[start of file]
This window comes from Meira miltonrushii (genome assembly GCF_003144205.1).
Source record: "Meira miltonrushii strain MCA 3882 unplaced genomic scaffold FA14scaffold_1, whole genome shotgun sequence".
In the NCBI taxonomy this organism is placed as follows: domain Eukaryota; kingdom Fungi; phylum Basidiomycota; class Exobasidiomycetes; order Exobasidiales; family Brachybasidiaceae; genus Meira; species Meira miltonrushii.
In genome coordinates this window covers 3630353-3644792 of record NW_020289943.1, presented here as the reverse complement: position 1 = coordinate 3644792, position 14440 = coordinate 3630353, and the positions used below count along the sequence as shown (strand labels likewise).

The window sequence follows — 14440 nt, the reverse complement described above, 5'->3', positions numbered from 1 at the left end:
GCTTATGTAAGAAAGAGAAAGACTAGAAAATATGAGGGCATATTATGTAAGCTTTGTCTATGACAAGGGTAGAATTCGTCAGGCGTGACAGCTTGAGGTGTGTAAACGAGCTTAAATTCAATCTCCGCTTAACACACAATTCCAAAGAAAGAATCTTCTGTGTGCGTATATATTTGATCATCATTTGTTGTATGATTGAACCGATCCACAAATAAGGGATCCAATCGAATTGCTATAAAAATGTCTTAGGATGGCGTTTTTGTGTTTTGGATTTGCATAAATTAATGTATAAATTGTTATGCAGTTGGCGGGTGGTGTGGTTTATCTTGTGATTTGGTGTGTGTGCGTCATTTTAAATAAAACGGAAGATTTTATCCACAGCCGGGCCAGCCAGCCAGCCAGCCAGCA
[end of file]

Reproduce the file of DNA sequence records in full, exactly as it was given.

This window comes from Meira miltonrushii (genome assembly GCF_003144205.1).
Source record: "Meira miltonrushii strain MCA 3882 unplaced genomic scaffold FA14scaffold_1, whole genome shotgun sequence".
In the NCBI taxonomy this organism is placed as follows: domain Eukaryota; kingdom Fungi; phylum Basidiomycota; class Exobasidiomycetes; order Exobasidiales; family Brachybasidiaceae; genus Meira; species Meira miltonrushii.
In genome coordinates this window covers 3630353-3644792 of record NW_020289943.1, presented here as the reverse complement: position 1 = coordinate 3644792, position 14440 = coordinate 3630353, and the positions used below count along the sequence as shown (strand labels likewise).

The window sequence follows — 14440 nt, the reverse complement described above, 5'->3', positions numbered from 1 at the left end:
GCTTATGTAAGAAAGAGAAAGACTAGAAAATATGAGGGCATATTATGTAAGCTTTGTCTATGACAAGGGTAGAATTCGTCAGGCGTGACAGCTTGAGGTGTGTAAACGAGCTTAAATTCAATCTCCGCTTAACACACAATTCCAAAGAAAGAATCTTCTGTGTGCGTATATATTTGATCATCATTTGTTGTATGATTGAACCGATCCACAAATAAGGGATCCAATCGAATTGCTATAAAAATGTCTTAGGATGGCGTTTTTGTGTTTTGGATTTGCATAAATTAATGTATAAATTGTTATGCAGTTGGCGGGTGGTGTGGTTTATCTTGTGATTTGGTGTGTGTGCGTCATTTTAAATAAAACGGAAGATTTTATCCACAGCCGGGCCAGCCAGCCAGCCAGCCAGCA